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How long before a COVID-positive person can no longer transmit the virus


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Quarantine recommendations are 14 days. And I think this is exactly for this reason: The general time-scale that an infected person is infectious is 14 days (not taking into account re-infections which are still an open question). At the beginning of the Corona situation I did some simple simulations for the development. Apparently, I used 12 days back then, but I do not recall where I got the number from.

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Depends on severity and could be as long as 40 days

https://www.medscape.com/answers/2500114-197467/what-is-the-duration-of-viral-shedding-in-persons-with-coronavirus-disease-2019-covid-19

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The duration of viral shedding varies significantly and may depend on severity. Among 137 survivors of COVID-19, viral shedding based on testing of oropharyngeal samples ranged from 8-37 days, with a median of 20 days

 

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I would think 'viral shedding", in amounts large enough to cause infectious transmission, doesn't occur for some time after initial infection, as cells need to reproduce the virus in effective amounts. And I would think shedding of dead and partial viral fragments would continue to show up in testing for some time after the initial infection is no longer contagious.

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1 hour ago, MigL said:

I would think 'viral shedding", in amounts large enough to cause infectious transmission, doesn't occur for some time after initial infection, as cells need to reproduce the virus in effective amounts. And I would think shedding of dead and partial viral fragments would continue to show up in testing for some time after the initial infection is no longer contagious.

Yes, there is a difference between shed time and infectious time. For the first we got a range of data, but it is difficult to actually determine when someone is absolutely not infectious anymore. It also depends on the individual how many particles they have to be exposed to in order to become sick.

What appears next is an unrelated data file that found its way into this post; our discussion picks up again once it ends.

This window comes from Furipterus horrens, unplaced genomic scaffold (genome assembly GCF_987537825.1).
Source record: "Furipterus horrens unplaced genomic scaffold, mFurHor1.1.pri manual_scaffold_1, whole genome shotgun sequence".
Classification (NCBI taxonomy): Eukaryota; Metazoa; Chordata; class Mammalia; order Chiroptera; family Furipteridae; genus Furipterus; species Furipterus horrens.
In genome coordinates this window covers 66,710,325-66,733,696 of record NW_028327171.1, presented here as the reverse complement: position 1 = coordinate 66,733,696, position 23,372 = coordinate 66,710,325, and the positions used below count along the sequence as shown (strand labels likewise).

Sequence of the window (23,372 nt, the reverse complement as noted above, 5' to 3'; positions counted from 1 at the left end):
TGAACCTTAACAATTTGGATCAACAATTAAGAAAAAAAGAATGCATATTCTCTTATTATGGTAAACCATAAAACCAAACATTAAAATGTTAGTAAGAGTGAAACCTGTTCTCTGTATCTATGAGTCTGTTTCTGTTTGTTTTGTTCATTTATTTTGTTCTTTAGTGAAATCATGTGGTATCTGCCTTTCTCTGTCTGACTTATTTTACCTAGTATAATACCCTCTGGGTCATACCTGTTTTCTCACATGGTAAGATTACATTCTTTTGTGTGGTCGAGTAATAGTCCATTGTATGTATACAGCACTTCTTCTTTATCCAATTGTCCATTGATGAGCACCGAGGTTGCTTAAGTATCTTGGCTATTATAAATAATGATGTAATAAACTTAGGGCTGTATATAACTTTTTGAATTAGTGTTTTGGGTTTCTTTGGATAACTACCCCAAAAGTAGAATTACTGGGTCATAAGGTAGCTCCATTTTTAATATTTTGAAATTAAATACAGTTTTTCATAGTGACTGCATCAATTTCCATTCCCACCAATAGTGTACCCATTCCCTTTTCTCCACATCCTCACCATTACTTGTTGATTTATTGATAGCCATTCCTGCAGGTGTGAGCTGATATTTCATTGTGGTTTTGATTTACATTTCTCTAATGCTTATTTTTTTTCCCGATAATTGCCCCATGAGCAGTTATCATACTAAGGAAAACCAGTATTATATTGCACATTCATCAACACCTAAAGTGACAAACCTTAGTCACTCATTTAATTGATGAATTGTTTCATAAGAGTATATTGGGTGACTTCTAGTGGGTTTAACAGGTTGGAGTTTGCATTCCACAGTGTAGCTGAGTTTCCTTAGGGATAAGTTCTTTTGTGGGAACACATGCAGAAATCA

That being said as already mentioned incubation period is somewhere in the area of 1-14 days, and first symptoms appear with a median of around 5 days. Evidence suggest that folks have the highest titer shortly before symptom onset, but infections can start up to 3 days before that. It is actually not quite clear when folks are entirely non-infectious but a general guideline is being symptoms free for 72 days or the aforementioned 14 days if symptoms are gone sooner. It seems to be reasonable but not entirely certain, of course. It should also be noted that the detection is mostly done in nasopharyngeal samples, but for example fecal shedding occurs for a fair time longer (more than 20 days). It is generally assumed not to be a common route of infection.

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  • 3 weeks later...

They just released data from a large Study that describes the effects on pregnant women. They are less likely to present with fever as the first symptom, but take longer to fend off infection and as such take longer to stop being infectious. 

So yeah, if you're pregnant, cough and sore throat is the symptom to look out for. You won't necessarily present with a fever. If you're a Dr, test on presentation of Covid-19 symptoms in pregnant women, even if they have no fever, as it is the least likely first symptom.

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COVID-19 has a prolonged and nonspecific disease course during pregnancy and in the 6 weeks after pregnancy.

- Study Conclusion

 

 

Edited by MSC
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